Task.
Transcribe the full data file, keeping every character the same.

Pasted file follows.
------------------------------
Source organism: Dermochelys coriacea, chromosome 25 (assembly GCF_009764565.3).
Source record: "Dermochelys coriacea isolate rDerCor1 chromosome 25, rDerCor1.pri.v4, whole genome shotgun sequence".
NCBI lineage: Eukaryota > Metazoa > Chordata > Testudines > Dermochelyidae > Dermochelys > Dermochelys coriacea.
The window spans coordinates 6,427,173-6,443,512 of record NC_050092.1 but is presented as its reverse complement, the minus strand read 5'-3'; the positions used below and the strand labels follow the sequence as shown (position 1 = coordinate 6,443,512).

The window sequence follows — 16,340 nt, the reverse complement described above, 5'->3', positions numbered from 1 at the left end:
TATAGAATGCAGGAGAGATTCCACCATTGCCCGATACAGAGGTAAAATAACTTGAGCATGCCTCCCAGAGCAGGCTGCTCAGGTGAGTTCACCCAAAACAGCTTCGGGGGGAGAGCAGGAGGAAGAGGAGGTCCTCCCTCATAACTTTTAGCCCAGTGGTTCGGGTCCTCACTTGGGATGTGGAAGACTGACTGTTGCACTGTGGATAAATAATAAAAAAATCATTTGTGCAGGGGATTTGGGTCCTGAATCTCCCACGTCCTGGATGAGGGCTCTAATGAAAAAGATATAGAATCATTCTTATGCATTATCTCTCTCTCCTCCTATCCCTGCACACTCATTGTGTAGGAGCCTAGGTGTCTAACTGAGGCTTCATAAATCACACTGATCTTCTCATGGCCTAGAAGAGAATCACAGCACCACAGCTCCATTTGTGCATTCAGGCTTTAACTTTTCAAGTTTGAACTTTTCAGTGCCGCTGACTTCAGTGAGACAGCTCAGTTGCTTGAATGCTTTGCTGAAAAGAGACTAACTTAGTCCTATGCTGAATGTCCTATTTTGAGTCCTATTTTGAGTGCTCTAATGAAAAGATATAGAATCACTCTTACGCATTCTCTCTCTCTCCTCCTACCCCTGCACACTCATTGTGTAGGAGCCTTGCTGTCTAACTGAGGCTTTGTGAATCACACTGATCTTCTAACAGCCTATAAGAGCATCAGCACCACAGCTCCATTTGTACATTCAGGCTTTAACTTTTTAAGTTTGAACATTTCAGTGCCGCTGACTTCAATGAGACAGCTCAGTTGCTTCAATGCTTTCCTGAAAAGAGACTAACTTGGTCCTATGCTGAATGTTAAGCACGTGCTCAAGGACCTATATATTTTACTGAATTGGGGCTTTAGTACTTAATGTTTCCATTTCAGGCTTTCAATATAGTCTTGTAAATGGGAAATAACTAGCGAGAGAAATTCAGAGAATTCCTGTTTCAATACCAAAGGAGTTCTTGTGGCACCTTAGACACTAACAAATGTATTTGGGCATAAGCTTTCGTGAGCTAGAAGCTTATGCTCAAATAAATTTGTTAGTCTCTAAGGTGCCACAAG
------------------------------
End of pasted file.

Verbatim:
Source organism: Dermochelys coriacea, chromosome 25 (assembly GCF_009764565.3).
Source record: "Dermochelys coriacea isolate rDerCor1 chromosome 25, rDerCor1.pri.v4, whole genome shotgun sequence".
NCBI lineage: Eukaryota > Metazoa > Chordata > Testudines > Dermochelyidae > Dermochelys > Dermochelys coriacea.
The window spans coordinates 6,427,173-6,443,512 of record NC_050092.1 but is presented as its reverse complement, the minus strand read 5'-3'; the positions used below and the strand labels follow the sequence as shown (position 1 = coordinate 6,443,512).

The window sequence follows — 16,340 nt, the reverse complement described above, 5'->3', positions numbered from 1 at the left end:
TATAGAATGCAGGAGAGATTCCACCATTGCCCGATACAGAGGTAAAATAACTTGAGCATGCCTCCCAGAGCAGGCTGCTCAGGTGAGTTCACCCAAAACAGCTTCGGGGGGAGAGCAGGAGGAAGAGGAGGTCCTCCCTCATAACTTTTAGCCCAGTGGTTCGGGTCCTCACTTGGGATGTGGAAGACTGACTGTTGCACTGTGGATAAATAATAAAAAAATCATTTGTGCAGGGGATTTGGGTCCTGAATCTCCCACGTCCTGGATGAGGGCTCTAATGAAAAAGATATAGAATCATTCTTATGCATTATCTCTCTCTCCTCCTATCCCTGCACACTCATTGTGTAGGAGCCTAGGTGTCTAACTGAGGCTTCATAAATCACACTGATCTTCTCATGGCCTAGAAGAGAATCACAGCACCACAGCTCCATTTGTGCATTCAGGCTTTAACTTTTCAAGTTTGAACTTTTCAGTGCCGCTGACTTCAGTGAGACAGCTCAGTTGCTTGAATGCTTTGCTGAAAAGAGACTAACTTAGTCCTATGCTGAATGTCCTATTTTGAGTCCTATTTTGAGTGCTCTAATGAAAAGATATAGAATCACTCTTACGCATTCTCTCTCTCTCCTCCTACCCCTGCACACTCATTGTGTAGGAGCCTTGCTGTCTAACTGAGGCTTTGTGAATCACACTGATCTTCTAACAGCCTATAAGAGCATCAGCACCACAGCTCCATTTGTACATTCAGGCTTTAACTTTTTAAGTTTGAACATTTCAGTGCCGCTGACTTCAATGAGACAGCTCAGTTGCTTCAATGCTTTCCTGAAAAGAGACTAACTTGGTCCTATGCTGAATGTTAAGCACGTGCTCAAGGACCTATATATTTTACTGAATTGGGGCTTTAGTACTTAATGTTTCCATTTCAGGCTTTCAATATAGTCTTGTAAATGGGAAATAACTAGCGAGAGAAATTCAGAGAATTCCTGTTTCAATACCAAAGGAGTTCTTGTGGCACCTTAGACACTAACAAATGTATTTGGGCATAAGCTTTCGTGAGCTAGAAGCTTATGCTCAAATAAATTTGTTAGTCTCTAAGGTGCCACAAG